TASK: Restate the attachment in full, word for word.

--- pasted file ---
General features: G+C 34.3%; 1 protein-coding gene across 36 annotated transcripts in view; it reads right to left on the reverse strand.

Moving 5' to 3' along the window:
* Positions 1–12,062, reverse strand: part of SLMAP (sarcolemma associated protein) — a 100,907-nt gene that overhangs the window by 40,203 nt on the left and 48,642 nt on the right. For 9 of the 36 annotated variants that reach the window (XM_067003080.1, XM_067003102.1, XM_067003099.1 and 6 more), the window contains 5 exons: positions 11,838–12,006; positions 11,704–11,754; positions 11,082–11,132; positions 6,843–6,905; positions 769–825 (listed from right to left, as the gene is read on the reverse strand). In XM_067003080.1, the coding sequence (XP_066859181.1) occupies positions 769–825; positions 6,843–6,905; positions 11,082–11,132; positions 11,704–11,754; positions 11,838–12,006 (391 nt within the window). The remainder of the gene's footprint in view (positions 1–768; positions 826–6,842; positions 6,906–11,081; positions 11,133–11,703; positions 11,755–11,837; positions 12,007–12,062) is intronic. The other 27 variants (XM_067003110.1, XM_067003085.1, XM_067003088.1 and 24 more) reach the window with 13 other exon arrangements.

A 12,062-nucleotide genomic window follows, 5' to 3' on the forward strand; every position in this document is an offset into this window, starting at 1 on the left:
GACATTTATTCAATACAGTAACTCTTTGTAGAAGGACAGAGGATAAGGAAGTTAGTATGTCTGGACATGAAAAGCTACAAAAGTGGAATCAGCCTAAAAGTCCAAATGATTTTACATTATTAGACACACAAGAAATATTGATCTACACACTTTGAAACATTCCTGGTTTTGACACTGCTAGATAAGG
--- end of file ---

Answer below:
General features: G+C 34.3%; 1 protein-coding gene across 36 annotated transcripts in view; it reads right to left on the reverse strand.

Moving 5' to 3' along the window:
* Positions 1–12,062, reverse strand: part of SLMAP (sarcolemma associated protein) — a 100,907-nt gene that overhangs the window by 40,203 nt on the left and 48,642 nt on the right. For 9 of the 36 annotated variants that reach the window (XM_067003080.1, XM_067003102.1, XM_067003099.1 and 6 more), the window contains 5 exons: positions 11,838–12,006; positions 11,704–11,754; positions 11,082–11,132; positions 6,843–6,905; positions 769–825 (listed from right to left, as the gene is read on the reverse strand). In XM_067003080.1, the coding sequence (XP_066859181.1) occupies positions 769–825; positions 6,843–6,905; positions 11,082–11,132; positions 11,704–11,754; positions 11,838–12,006 (391 nt within the window). The remainder of the gene's footprint in view (positions 1–768; positions 826–6,842; positions 6,906–11,081; positions 11,133–11,703; positions 11,755–11,837; positions 12,007–12,062) is intronic. The other 27 variants (XM_067003110.1, XM_067003085.1, XM_067003088.1 and 24 more) reach the window with 13 other exon arrangements.

A 12,062-nucleotide genomic window follows, 5' to 3' on the forward strand; every position in this document is an offset into this window, starting at 1 on the left:
GACATTTATTCAATACAGTAACTCTTTGTAGAAGGACAGAGGATAAGGAAGTTAGTATGTCTGGACATGAAAAGCTACAAAAGTGGAATCAGCCTAAAAGTCCAAATGATTTTACATTATTAGACACACAAGAAATATTGATCTACACACTTTGAAACATTCCTGGTTTTGACACTGCTAGATAAGG